Garcia on the Study of Agility

From “Hints on Singing”:

Q: While the faults of emission are mending, is there any other study to be pursued?
A: The acquirement of agility.

Q: How is this to be obtained?
A: By the study of diatonic scales, passages of combined intervals, arpeggios, chromatic scales, turns, shakes, light and shade.

Q: How long will this study take?
A: Not less than two years.

Q: Is agility the only result of this study?
A: When properly directed, it renders the organ flexible, even, mellow, besides strengthening and preparing it for the florid style as well as for the plain and declamatory (canto fiorito, canto spianato, canto declamato).

Q: Cannot singers avoid all that trouble?
A: They cannot, but they do. Anyone who wishes to obtain proficiency in the art can no more avoid this amount of study than a violinist, a pianist, or any other instrumentalist. A less ambitious singer may be content with ballads or nota e parola pieces. But even if the singer be gifted with a fine voice and talent, the organ will show the absence of culture, by the uncertain and irregular manner of uniting and colouring the vowels.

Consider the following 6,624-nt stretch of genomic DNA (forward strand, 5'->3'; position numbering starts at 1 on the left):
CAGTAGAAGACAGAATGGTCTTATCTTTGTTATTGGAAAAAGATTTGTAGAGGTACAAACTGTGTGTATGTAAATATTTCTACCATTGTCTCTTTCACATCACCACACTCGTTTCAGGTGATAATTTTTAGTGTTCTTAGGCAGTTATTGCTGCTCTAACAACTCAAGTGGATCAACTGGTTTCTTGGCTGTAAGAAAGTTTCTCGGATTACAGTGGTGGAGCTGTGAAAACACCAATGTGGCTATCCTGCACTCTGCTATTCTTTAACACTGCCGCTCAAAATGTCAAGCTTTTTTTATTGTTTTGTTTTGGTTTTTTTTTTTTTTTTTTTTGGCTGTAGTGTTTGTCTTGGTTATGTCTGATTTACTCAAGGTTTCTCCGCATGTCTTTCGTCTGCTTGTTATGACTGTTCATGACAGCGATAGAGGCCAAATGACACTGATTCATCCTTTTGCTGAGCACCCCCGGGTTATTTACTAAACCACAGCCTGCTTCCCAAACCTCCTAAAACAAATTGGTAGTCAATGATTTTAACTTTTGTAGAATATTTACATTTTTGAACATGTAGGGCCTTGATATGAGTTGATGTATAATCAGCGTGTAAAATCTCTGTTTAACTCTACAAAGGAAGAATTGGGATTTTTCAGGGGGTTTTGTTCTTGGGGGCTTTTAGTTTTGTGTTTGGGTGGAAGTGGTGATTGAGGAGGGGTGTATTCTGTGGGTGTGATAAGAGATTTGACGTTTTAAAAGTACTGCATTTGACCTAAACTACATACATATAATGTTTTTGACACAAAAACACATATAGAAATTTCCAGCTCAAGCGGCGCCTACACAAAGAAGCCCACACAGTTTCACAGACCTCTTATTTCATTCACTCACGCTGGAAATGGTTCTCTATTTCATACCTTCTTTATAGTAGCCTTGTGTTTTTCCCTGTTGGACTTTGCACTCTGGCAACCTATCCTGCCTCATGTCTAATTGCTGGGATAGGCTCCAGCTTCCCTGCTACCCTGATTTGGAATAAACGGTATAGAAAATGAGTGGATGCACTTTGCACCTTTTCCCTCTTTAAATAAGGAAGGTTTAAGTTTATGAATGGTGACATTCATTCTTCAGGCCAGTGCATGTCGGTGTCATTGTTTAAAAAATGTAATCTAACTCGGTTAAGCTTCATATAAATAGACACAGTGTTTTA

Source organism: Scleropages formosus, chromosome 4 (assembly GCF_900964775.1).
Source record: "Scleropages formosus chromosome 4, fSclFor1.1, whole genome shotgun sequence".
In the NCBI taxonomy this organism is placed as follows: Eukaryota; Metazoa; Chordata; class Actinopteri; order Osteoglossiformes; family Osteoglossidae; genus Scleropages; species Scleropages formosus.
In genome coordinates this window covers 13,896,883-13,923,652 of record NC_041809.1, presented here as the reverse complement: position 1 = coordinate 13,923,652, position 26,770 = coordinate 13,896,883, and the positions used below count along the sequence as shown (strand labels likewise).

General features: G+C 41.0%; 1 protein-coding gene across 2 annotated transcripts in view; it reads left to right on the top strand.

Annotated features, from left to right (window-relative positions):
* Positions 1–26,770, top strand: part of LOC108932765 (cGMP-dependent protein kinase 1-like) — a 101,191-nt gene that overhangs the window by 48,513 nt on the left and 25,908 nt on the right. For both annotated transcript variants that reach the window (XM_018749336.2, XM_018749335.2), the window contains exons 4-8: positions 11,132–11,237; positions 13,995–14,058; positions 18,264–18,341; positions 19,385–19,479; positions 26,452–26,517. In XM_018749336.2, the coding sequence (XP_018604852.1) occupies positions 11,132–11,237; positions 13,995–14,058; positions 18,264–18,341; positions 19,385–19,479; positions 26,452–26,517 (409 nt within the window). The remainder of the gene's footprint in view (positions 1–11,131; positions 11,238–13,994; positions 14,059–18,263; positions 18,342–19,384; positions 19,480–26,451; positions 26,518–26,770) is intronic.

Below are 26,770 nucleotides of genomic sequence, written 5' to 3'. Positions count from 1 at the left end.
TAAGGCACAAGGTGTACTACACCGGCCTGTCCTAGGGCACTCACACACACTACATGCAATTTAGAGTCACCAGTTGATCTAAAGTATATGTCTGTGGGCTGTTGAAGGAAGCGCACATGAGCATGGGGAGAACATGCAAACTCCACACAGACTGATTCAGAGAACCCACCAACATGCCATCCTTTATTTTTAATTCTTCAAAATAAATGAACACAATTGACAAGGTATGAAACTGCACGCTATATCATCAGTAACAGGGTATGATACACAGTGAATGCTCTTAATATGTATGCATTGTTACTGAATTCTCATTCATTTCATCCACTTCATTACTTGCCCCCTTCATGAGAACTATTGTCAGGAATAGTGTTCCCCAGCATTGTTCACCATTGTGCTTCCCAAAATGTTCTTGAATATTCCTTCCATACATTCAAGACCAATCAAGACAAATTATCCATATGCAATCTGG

Image below from the Garcia School of Singing Method, published by Ditson.

Screen Shot 2014-01-22 at 4.06.18 PM

3 thoughts on “Garcia on the Study of Agility

  1. Here’s what happens when you *do* take the trouble to study it (and never stop studying it):

    but especially the cadenza beginning at 2:36—and then the whole cabaletta. I mean…. SHEESH.

  2. Here’s what happens when you *do* take the trouble to study agility (and never stop studying it):

    All of it but especially the cadenza starting at 2:36—and then the entire cabaletta. I mean… SHEESH.

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